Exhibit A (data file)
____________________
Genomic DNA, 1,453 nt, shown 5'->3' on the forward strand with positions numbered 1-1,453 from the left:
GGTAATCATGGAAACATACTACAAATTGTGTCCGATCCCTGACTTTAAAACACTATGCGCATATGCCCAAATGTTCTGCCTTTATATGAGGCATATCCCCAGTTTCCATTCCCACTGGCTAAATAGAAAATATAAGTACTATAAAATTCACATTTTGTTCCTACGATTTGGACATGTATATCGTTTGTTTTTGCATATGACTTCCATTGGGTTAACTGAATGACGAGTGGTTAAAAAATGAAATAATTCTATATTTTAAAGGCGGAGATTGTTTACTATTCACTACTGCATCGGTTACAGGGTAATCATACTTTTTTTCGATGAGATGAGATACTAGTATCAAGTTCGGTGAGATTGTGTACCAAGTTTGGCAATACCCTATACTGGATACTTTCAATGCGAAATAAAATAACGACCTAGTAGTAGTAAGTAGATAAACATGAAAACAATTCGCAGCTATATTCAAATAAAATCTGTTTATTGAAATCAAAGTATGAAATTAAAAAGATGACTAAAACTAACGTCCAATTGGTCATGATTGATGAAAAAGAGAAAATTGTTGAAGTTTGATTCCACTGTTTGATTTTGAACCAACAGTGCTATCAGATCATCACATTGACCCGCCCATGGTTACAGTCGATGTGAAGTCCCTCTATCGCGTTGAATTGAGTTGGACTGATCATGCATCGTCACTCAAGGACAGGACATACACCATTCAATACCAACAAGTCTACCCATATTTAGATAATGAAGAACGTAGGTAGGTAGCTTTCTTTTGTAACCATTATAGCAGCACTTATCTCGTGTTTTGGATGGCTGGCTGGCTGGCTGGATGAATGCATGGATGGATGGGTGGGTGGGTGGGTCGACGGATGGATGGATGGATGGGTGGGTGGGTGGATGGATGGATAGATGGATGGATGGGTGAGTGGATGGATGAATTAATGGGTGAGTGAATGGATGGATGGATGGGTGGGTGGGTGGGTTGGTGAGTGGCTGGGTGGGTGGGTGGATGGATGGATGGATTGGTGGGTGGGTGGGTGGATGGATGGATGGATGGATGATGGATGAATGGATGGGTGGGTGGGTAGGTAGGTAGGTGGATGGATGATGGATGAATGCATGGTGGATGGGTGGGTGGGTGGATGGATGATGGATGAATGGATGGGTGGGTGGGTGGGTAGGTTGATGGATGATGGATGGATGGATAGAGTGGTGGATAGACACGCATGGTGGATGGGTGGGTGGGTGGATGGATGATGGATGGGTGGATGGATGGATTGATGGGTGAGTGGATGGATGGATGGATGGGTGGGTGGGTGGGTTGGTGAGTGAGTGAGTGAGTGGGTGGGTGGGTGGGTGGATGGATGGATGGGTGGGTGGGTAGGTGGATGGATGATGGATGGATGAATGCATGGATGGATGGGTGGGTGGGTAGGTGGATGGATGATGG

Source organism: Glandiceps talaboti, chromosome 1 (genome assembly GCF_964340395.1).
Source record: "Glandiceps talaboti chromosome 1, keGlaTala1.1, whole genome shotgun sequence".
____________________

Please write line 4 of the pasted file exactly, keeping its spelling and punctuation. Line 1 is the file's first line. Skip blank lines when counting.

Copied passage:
Source record: "Glandiceps talaboti chromosome 1, keGlaTala1.1, whole genome shotgun sequence".